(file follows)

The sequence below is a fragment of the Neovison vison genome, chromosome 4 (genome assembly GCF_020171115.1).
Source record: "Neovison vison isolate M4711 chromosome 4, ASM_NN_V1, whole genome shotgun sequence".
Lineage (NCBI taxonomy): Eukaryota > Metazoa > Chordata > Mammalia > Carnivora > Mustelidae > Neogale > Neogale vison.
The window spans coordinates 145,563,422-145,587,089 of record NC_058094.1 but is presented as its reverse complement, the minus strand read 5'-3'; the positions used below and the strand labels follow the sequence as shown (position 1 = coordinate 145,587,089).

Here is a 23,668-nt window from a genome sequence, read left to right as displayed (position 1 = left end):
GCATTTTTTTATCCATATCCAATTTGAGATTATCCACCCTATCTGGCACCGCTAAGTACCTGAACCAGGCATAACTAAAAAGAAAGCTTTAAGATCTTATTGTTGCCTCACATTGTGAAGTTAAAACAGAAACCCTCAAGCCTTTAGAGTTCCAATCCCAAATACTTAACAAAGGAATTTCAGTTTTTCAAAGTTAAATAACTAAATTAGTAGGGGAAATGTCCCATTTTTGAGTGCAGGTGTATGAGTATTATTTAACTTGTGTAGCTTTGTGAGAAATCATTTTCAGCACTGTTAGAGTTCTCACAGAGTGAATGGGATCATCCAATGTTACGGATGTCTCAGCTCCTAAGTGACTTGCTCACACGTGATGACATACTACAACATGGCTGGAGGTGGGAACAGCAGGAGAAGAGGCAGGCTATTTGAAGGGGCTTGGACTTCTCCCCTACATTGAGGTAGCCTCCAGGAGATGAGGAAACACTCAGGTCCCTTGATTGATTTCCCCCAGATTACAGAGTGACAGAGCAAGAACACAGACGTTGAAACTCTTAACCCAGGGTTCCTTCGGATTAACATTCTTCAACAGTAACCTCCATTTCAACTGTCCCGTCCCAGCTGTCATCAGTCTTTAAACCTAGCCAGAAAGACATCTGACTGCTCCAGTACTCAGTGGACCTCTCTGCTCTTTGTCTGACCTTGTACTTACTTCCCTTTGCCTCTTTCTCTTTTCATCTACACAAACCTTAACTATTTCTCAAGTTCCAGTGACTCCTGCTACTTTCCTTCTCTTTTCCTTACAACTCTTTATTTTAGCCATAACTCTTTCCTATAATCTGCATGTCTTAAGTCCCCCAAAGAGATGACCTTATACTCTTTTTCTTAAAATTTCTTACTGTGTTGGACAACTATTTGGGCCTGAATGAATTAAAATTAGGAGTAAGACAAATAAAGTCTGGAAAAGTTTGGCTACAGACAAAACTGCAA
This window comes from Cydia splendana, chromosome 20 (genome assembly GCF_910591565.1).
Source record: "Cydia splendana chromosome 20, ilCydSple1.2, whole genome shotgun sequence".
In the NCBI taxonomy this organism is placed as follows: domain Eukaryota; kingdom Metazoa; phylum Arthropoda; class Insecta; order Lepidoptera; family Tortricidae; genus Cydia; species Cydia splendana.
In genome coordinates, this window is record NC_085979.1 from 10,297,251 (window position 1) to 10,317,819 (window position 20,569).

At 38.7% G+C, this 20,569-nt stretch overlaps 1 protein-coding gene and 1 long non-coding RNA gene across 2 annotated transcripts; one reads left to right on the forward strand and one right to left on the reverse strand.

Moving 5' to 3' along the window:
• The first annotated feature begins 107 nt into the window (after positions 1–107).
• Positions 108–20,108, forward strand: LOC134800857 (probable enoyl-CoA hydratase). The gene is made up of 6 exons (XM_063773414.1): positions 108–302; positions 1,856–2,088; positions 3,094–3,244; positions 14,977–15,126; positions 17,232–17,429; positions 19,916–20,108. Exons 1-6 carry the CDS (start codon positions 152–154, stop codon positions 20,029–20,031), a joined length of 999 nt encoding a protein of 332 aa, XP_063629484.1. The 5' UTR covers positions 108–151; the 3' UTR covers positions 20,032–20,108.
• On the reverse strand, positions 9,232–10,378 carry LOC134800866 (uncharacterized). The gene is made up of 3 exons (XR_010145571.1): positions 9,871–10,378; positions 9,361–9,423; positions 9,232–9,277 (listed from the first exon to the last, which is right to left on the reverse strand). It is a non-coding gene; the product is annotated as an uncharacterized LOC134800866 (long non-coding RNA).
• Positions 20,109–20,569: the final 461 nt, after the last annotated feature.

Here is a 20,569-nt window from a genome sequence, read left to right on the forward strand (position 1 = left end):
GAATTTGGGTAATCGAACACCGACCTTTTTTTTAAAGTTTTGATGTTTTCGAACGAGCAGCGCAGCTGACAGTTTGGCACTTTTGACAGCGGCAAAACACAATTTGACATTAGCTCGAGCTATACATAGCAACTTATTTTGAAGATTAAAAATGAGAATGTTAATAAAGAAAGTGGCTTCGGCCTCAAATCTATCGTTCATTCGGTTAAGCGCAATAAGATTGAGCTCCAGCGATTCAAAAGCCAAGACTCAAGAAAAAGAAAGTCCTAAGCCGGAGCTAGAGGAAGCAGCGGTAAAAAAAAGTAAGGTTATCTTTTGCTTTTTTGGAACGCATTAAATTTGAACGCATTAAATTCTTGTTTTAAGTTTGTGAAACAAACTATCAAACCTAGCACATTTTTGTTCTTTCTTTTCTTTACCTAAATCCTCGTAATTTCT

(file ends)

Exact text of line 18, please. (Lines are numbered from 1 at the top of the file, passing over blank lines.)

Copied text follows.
GAATTTGGGTAATCGAACACCGACCTTTTTTTTAAAGTTTTGATGTTTTCGAACGAGCAGCGCAGCTGACAGTTTGGCACTTTTGACAGCGGCAAAACACAATTTGACATTAGCTCGAGCTATACATAGCAACTTATTTTGAAGATTAAAAATGAGAATGTTAATAAAGAAAGTGGCTTCGGCCTCAAATCTATCGTTCATTCGGTTAAGCGCAATAAGATTGAGCTCCAGCGATTCAAAAGCCAAGACTCAAGAAAAAGAAAGTCCTAAGCCGGAGCTAGAGGAAGCAGCGGTAAAAAAAAGTAAGGTTATCTTTTGCTTTTTTGGAACGCATTAAATTTGAACGCATTAAATTCTTGTTTTAAGTTTGTGAAACAAACTATCAAACCTAGCACATTTTTGTTCTTTCTTTTCTTTACCTAAATCCTCGTAATTTCT